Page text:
The Oakland school district has released some new data on the achievement of its black male students as part of its African American male achievement initiative, led by Chris Chatmon. (Note: The California Department of Education reports test scores by race and by gender, but not race and gender.)
About 27 percent of Oakland’s black males showed proficiency in English language arts in 2010, compared to 31 percent of all black students, 80 percent of white males and the districtwide average of 41 percent.
About 30 percent tested proficient in math, about the same as the overall proficiency rate for all African American students, but lower than the average for white males (77 percent) and the district average (44 percent).
One in every five of the district’s black male students missed more than 18 days of school last year, making them chronically truant. Continue Reading →
A social justice center at UC Berkeley’s law school published a case study today that highlights the successes, challenges and potential of restorative justice in schools, based on observations at the (now closed) Cole Middle School in West Oakland.
Restorative Justice is a set of principles designed to build community, prevent violence, correct behavior, and to repair harm, as well as frayed relationships. It’s an alternative to the traditional school discipline model, and the centers believe it could be a way to reduce the disproportionately high suspension rates of black and Latino students. You can find a lengthy description and online resources here, on the district’s website.
This is not a data-heavy report, but it does give a promising stat: The suspension rate at Cole dropped by 87 percent and expulsions went to zero after the program was implemented. Check out the graphs on page 31, if you have a chance.
It was an interesting read, especially if you make it beyond the executive summary. It’s clear that the author(s) spent lots of time at the school, observing and talking to people. (I think I met a law student working on this project — Atteeyah Hollie, maybe? — at a Cole event in 2008, after a gun went off in a classroom.)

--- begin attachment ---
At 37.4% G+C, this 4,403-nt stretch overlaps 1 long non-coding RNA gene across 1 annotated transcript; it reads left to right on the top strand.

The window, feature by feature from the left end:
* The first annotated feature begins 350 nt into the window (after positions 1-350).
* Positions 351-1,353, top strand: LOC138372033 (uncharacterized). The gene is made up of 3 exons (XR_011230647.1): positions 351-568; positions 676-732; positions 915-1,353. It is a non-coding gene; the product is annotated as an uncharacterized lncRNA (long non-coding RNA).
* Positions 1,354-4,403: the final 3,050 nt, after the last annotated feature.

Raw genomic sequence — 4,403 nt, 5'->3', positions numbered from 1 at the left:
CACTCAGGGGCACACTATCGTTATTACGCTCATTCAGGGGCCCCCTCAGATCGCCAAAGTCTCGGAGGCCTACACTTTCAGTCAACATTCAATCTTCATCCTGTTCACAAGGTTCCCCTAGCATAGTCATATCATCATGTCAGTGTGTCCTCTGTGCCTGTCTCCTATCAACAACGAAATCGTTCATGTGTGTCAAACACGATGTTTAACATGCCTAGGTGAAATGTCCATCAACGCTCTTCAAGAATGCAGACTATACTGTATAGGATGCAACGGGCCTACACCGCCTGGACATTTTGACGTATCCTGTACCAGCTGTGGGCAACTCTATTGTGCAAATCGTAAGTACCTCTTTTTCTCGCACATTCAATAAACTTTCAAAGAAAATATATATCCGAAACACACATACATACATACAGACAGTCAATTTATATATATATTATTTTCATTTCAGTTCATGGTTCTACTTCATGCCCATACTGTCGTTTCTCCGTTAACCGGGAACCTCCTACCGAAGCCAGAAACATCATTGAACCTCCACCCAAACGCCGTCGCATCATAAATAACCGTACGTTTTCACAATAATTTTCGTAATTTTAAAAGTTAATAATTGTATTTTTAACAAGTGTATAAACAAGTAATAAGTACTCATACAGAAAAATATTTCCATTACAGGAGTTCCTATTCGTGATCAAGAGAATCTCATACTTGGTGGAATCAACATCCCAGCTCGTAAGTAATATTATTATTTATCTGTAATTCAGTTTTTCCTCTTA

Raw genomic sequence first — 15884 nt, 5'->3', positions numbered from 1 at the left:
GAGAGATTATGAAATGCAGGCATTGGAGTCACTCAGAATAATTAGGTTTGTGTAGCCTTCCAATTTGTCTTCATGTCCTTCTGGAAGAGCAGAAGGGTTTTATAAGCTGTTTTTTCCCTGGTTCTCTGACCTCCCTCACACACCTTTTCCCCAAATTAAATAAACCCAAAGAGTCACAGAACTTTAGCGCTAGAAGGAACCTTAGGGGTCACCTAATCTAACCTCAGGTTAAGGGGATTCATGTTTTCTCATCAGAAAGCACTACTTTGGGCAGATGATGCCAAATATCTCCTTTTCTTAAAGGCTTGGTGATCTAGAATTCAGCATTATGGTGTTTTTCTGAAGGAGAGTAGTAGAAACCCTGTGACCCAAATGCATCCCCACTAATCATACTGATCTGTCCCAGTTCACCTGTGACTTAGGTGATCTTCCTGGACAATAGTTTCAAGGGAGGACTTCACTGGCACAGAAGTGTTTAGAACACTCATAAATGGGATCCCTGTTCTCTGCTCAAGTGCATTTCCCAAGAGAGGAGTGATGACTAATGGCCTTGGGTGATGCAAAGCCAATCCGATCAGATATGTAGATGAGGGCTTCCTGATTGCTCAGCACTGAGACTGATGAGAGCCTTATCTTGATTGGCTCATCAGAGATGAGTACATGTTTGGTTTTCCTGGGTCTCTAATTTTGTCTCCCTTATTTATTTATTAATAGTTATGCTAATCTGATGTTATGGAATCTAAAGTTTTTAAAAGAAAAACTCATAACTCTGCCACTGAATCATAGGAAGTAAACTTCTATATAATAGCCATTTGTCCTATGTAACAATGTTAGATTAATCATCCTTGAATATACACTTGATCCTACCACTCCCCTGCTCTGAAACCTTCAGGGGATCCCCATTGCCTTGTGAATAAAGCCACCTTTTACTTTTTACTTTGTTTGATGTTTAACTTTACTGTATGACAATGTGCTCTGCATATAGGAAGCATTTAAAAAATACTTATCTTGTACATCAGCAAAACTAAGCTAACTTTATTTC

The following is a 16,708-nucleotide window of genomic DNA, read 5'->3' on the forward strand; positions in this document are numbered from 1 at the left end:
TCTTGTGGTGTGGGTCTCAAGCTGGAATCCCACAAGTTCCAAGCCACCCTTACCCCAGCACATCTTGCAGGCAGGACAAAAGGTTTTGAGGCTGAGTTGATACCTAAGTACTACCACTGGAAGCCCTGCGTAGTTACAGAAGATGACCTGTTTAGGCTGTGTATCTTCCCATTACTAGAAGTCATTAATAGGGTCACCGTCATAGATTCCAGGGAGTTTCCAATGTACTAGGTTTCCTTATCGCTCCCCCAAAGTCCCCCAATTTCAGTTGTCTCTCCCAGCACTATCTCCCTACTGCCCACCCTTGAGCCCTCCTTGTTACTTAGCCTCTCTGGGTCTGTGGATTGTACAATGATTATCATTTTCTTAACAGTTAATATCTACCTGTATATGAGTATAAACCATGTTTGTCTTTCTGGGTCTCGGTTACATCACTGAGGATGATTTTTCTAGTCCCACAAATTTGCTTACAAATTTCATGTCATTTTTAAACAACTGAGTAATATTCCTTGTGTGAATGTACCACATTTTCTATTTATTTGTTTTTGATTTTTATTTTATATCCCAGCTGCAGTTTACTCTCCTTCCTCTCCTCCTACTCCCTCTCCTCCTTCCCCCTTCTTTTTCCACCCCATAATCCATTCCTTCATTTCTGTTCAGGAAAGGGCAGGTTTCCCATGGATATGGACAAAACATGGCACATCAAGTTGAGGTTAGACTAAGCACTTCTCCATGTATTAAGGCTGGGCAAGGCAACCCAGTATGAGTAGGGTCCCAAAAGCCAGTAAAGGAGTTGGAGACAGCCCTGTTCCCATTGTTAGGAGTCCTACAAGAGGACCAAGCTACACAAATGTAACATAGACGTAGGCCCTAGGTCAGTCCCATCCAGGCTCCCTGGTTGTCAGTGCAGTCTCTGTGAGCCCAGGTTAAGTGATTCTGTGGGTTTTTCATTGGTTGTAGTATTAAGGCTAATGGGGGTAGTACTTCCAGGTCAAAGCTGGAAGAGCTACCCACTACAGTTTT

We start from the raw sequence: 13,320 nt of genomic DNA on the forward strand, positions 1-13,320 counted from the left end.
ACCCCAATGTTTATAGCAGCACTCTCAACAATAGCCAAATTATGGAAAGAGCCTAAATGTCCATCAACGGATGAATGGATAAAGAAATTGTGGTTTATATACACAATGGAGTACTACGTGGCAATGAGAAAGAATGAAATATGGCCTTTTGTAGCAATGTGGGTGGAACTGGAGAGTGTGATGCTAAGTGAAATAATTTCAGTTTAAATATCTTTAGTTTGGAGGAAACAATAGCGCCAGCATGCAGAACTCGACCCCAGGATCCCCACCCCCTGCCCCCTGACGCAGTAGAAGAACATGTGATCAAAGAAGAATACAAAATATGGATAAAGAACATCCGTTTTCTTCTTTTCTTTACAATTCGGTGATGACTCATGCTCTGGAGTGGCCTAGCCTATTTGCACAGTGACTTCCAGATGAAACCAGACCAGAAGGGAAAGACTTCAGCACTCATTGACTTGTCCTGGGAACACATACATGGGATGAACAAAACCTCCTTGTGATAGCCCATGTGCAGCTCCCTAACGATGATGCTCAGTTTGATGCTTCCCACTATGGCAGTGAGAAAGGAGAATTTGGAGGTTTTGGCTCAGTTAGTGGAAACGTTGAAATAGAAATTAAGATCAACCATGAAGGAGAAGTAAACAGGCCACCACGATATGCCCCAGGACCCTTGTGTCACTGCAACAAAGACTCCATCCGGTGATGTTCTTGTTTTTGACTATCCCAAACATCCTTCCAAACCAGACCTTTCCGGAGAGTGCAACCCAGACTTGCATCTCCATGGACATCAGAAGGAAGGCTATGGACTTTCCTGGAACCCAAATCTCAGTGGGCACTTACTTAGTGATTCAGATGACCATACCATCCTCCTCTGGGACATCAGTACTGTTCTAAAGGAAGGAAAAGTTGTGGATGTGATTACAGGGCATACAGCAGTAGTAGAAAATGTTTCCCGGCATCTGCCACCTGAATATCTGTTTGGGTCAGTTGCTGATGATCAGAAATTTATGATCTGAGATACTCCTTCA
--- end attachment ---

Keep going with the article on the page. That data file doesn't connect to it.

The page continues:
The recent suicides of two teenagers has brought school bullying into the national spotlight again, and I knew it was only a matter of time before I was asked to write a story on this troubling subject. The thing is, I don’t want it to be the predictable sort we’ve all read (and I’ve probably written), filled with quotes from experts and advocates and maybe an anecdote or two.
Which is why I’m coming to you. If you’ve been following the school bullying coverage, what has the news media gotten right, and what aspects of the issue have we missed?
How does bullying manifest itself at your school, or outside of school? What do school staff — or other kids — do to stop it, or to keep it from happening in the first place? What doesn’t your school do that it could be doing?
Have you seen the restorative justice approach applied to bullying? How has it worked out?
Dallas Lane is not a Skyline High School student, or a teacher for that matter. But she is certainly abreast of the high school’s internal communications. In fact, she can’t escape them.
Lane and her husband live close to Skyline, work from home, and they say they hear every single word blasted from the school’s frequently utilized PA system.
“I’ve heard it early in the morning, at 7 — Beep! And then an announcement,” Lane said at a neighborhood association meeting tonight. “Somebody’s got their hand on that little button,” she added. “It’s too loud, and it’s used excessively.”